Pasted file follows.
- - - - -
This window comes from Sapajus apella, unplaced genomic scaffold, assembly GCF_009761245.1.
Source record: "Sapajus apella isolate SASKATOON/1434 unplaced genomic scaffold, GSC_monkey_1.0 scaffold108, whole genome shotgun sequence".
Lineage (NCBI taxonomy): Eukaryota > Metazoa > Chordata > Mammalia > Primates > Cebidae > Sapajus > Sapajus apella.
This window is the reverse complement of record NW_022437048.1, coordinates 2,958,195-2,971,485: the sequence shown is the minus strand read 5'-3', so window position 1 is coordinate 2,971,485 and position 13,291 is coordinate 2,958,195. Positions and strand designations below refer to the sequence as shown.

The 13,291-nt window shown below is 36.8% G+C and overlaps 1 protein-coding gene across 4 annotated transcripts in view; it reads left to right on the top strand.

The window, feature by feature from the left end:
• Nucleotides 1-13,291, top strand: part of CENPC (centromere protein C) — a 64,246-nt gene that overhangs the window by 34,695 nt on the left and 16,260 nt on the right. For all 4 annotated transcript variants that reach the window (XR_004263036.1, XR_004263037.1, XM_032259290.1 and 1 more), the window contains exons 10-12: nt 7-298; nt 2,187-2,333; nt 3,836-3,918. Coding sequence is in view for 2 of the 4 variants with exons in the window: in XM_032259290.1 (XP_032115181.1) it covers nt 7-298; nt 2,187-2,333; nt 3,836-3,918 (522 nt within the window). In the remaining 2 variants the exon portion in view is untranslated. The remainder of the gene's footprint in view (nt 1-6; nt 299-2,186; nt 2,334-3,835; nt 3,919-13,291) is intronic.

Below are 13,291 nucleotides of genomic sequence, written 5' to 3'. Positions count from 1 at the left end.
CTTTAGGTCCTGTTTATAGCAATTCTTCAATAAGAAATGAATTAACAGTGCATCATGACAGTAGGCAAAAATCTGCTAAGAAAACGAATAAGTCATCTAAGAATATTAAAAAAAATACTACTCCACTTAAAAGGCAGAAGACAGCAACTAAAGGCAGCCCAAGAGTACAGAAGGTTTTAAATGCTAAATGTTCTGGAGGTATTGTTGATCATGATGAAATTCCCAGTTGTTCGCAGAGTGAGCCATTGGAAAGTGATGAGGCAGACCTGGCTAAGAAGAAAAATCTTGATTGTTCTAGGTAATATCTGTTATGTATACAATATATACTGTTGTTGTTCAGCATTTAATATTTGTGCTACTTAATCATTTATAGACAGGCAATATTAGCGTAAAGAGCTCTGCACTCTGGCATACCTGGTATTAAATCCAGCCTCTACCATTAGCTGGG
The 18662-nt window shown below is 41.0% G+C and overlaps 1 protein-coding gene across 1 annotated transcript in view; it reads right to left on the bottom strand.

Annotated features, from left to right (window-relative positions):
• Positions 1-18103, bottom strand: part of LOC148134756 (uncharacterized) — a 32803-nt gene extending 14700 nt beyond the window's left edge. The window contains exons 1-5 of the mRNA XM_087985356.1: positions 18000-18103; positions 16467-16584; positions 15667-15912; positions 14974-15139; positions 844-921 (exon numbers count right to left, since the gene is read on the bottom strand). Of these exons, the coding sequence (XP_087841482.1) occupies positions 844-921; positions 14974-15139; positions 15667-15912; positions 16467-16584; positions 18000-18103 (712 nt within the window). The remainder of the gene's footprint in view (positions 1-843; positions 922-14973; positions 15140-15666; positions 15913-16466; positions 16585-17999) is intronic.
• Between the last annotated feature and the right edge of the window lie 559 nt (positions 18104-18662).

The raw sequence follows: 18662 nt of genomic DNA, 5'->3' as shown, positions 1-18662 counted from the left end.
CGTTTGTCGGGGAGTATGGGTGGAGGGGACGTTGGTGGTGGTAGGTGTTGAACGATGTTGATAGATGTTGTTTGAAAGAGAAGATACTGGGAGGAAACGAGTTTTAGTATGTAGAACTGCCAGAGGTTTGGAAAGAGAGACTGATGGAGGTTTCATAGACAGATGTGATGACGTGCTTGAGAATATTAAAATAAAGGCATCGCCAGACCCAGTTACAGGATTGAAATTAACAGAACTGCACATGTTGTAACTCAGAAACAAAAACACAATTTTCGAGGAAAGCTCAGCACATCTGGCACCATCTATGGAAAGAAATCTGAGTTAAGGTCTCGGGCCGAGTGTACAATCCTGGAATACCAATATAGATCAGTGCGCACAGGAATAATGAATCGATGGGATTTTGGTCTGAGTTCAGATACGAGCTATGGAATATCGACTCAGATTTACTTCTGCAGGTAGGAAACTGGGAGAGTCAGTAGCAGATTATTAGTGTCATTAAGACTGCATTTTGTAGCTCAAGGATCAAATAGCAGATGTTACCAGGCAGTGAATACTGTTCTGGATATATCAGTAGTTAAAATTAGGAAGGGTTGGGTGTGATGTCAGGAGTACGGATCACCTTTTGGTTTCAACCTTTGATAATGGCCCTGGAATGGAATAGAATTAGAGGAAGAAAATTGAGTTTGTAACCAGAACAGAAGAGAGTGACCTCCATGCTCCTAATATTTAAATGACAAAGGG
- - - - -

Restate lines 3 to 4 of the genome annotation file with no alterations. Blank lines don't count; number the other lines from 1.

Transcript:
Lineage (NCBI taxonomy): Eukaryota > Metazoa > Chordata > Mammalia > Primates > Cebidae > Sapajus > Sapajus apella.
This window is the reverse complement of record NW_022437048.1, coordinates 2,958,195-2,971,485: the sequence shown is the minus strand read 5'-3', so window position 1 is coordinate 2,971,485 and position 13,291 is coordinate 2,958,195. Positions and strand designations below refer to the sequence as shown.